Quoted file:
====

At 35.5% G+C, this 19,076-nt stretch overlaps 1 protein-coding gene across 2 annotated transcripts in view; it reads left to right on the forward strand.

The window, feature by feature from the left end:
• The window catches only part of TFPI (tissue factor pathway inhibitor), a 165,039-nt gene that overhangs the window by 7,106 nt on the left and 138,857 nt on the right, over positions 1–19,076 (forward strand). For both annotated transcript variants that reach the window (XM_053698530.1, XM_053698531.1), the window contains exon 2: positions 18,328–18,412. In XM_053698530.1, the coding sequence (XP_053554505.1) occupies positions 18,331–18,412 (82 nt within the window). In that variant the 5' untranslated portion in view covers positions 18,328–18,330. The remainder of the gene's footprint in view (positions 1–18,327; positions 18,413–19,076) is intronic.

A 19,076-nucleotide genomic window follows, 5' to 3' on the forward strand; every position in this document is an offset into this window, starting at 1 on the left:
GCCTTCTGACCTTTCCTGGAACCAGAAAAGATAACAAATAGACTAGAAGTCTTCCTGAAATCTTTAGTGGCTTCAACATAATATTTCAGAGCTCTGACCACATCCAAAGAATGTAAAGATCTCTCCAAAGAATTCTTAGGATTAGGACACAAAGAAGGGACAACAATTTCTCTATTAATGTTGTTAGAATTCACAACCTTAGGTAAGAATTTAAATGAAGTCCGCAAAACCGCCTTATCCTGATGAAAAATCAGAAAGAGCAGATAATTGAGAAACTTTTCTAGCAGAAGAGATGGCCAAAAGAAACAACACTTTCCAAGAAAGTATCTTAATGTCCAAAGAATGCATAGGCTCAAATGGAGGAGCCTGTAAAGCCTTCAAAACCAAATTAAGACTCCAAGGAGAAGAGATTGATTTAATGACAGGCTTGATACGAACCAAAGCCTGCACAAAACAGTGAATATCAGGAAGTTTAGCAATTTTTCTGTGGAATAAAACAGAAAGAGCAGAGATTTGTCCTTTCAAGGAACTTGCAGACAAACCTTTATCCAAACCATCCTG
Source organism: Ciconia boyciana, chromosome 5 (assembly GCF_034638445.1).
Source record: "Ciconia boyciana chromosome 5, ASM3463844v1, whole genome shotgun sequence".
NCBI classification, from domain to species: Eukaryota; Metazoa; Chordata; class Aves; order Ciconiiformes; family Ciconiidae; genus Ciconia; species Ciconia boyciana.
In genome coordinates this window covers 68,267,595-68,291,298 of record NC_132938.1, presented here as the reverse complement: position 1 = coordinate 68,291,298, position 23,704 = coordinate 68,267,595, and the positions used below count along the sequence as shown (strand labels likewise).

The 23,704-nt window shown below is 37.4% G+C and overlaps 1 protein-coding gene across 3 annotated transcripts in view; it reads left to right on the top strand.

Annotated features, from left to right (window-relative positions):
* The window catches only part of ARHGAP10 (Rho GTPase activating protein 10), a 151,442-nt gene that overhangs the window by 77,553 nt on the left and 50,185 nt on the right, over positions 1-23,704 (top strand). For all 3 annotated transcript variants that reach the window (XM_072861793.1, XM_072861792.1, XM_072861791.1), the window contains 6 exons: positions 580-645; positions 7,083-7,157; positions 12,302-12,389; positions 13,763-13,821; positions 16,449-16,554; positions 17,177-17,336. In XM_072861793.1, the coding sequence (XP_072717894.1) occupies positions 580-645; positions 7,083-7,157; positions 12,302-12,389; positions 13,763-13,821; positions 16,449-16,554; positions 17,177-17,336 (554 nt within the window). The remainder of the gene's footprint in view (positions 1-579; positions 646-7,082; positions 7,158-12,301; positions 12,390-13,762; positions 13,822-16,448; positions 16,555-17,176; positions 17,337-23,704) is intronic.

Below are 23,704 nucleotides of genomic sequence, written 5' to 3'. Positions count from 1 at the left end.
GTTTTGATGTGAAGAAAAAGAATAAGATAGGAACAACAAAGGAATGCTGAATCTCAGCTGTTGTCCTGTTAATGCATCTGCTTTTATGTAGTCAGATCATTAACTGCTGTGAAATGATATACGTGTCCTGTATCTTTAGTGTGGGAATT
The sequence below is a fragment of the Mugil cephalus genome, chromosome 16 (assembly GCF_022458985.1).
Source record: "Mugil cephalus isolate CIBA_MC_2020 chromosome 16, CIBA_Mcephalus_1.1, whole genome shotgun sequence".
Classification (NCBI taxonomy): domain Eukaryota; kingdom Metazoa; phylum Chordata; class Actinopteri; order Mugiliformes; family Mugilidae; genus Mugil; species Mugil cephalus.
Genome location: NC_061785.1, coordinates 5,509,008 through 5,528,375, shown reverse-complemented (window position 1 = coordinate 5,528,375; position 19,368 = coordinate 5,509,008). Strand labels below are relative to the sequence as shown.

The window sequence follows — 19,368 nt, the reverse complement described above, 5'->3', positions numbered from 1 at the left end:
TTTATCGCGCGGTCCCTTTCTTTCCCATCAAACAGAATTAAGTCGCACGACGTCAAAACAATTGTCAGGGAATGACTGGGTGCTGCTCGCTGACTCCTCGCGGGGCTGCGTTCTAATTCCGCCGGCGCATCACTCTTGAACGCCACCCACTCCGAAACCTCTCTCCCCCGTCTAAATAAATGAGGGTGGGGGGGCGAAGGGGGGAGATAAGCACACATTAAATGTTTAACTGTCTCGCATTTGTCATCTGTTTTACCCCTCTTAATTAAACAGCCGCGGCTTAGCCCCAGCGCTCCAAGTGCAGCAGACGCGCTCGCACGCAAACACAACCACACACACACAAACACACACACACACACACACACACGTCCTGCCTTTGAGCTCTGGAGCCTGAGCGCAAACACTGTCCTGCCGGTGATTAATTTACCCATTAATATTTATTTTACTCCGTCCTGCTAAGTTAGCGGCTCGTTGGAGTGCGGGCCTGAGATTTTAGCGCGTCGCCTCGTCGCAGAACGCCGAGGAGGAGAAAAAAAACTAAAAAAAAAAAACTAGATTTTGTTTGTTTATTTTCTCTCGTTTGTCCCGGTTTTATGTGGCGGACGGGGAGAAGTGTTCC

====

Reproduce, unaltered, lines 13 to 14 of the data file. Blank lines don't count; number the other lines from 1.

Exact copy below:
Below are 23,704 nucleotides of genomic sequence, written 5' to 3'. Positions count from 1 at the left end.
GTTTTGATGTGAAGAAAAAGAATAAGATAGGAACAACAAAGGAATGCTGAATCTCAGCTGTTGTCCTGTTAATGCATCTGCTTTTATGTAGTCAGATCATTAACTGCTGTGAAATGATATACGTGTCCTGTATCTTTAGTGTGGGAATT